Should I Eat Carbs After My Workout?

Young woman on track eating an apple

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After planning and executing a workout—whether it be a complicated HIIT set or a long yoga flow—sometimes the extra effort of planning how to re-load an empty tank seems more complicated than it really is.

You may have heard that choosing the best post-workout snack has to do with its mix of macronutrients. But there’s been some confusion about exactly how to calibrate your macros—especially carbs. You may have heard some discouragement regarding post-workout carb consumption, but scientific research and expert opinion support eating carbohydrates to boost recovery after exercise.

In short, eating carbs after a workout is a good idea. Read on to discover how, when, and why you should reach for them.

Do You Need Carbs After a Workout?

If you’ve performed a light workout like a quick walk or lunch break stretching session, you probably don’t need to refuel with carbohydrates afterward. But if your exercise has been more vigorous, it has likely used up your stores of glycogen—the body’s preferred energy source for high-intensity activity.

When glycogen has been depleted in the muscles, it leads to a breakdown of muscle tissue. To help the body recover and rebuild, eating carbohydrates is a must. “Carbohydrates post-workout help the body release insulin, which in turn restores the glycogen stores that were just used during your training session,” says dietitian and personal trainer Anthony DiMarino, RD, CPT, of Eat Move Improve.

Carbs do this job even better when paired with protein. Proteins and carbs work together synergistically to increase the body’s rate of glycogen storage.

Benefits of Post-Workout Carbs

Carbs are a critical macronutrient for exercise recovery. Here are four reasons to feel good about diving into a bowl of pasta or a plate of potatoes after an intense workout.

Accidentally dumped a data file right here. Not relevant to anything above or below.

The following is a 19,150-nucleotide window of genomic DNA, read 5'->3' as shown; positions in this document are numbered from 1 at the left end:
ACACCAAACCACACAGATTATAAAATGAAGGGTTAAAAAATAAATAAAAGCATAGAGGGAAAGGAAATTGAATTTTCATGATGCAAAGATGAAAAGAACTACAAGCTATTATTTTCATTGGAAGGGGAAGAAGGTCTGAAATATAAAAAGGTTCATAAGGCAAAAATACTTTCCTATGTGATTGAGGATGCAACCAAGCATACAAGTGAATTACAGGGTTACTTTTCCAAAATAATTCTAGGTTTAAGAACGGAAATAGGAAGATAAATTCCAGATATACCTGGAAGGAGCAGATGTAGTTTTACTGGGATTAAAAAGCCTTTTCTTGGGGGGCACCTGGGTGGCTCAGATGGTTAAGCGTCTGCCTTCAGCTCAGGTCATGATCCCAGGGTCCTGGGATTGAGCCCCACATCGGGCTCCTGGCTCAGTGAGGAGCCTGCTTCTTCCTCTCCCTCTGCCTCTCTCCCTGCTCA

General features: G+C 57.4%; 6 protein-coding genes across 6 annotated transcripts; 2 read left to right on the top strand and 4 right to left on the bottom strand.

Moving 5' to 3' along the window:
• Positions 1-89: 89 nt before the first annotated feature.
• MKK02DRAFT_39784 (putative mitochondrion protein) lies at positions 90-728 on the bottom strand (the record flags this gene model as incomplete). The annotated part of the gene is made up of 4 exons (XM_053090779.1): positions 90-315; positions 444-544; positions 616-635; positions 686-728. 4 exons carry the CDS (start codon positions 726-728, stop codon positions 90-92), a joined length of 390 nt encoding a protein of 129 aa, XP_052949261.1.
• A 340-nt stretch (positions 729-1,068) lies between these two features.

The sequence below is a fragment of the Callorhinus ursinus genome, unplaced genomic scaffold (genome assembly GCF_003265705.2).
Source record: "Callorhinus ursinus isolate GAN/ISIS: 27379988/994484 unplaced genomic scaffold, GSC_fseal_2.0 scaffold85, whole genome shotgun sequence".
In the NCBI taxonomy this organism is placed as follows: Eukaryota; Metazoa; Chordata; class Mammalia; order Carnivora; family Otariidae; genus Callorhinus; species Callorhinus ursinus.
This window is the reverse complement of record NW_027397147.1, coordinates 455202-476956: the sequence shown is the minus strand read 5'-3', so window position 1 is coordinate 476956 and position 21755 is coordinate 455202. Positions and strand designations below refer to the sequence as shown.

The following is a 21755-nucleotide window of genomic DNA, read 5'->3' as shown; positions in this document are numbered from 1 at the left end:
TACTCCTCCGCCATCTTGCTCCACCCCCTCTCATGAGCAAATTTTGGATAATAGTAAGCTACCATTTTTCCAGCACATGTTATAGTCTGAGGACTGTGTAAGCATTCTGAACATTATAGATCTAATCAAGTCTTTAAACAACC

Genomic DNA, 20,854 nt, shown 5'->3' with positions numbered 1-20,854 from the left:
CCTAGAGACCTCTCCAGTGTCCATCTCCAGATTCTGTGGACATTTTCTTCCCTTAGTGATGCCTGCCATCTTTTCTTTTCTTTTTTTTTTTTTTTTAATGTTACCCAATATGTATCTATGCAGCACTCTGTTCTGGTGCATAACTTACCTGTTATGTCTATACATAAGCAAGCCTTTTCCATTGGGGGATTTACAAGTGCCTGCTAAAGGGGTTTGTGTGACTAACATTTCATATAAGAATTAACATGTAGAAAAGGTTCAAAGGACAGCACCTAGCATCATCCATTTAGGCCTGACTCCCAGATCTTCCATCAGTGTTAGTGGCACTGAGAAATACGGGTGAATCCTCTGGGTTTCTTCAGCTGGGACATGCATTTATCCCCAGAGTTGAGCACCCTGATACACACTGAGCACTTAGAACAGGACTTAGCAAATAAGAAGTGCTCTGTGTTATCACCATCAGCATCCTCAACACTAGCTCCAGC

Carbs Help Prevent Post-Workout Fatigue

Since the body prefers to use glycogen for energy during heavy activity, when you’ve exhausted your stores, you may feel like you’re running on fumes. Adding carbohydrates back into your system can help you bounce back faster with less fatigue.

Research also shows that eating carbohydrates after exercise results in greater endurance capacity in subsequent workouts. A high-carb snack today might mean better performance tomorrow.

Carbs Help Blood Sugar Control

Most forms of exercise cause your blood sugar to dip. To get your glucose back in the black, don’t hesitate to grab a carbohydrate-rich snack. This can prevent unpleasant hypoglycemic symptoms such as shakiness, headache, brain fog, and rapid heart rate.

Carbs Promote Muscle Recovery

You may think of protein as the only macronutrient that builds muscle, but carbohydrates have their own supporting role to play in muscle growth. Carbs help amino acids (the building blocks of protein) to get to muscles more quickly, promoting faster recovery and growth. They also help increase protein synthesis and decrease protein breakdown.

Carbs Help Reduce Cortisol

Cortisol—often referred to as "the stress hormone"—increases in response to low blood sugar. When you refill your carbohydrate stores to keep your blood sugar steady, it could have the ripple effect of bringing down cortisol levels.

Carbs to Reach for After a Workout

Now that you know carbs are A-ok after your cool-down, you may wonder: are all carbs created equal when it comes to post-workout noshing? Not exactly. “Complex carbs would be best as they would be readily stored as glycogen,” says DiMarino. Foods with complex carbohydrates are those higher in fiber, such as whole grains, vegetables, beans, and potatoes. 

That said, your digestive system may sometimes have trouble with high-fiber foods right after strenuous exercise. “Simple carbohydrates may be tolerated better post-workout,” DiMarino says. “It’s important to test different combinations while training to determine the foods that work best for you.”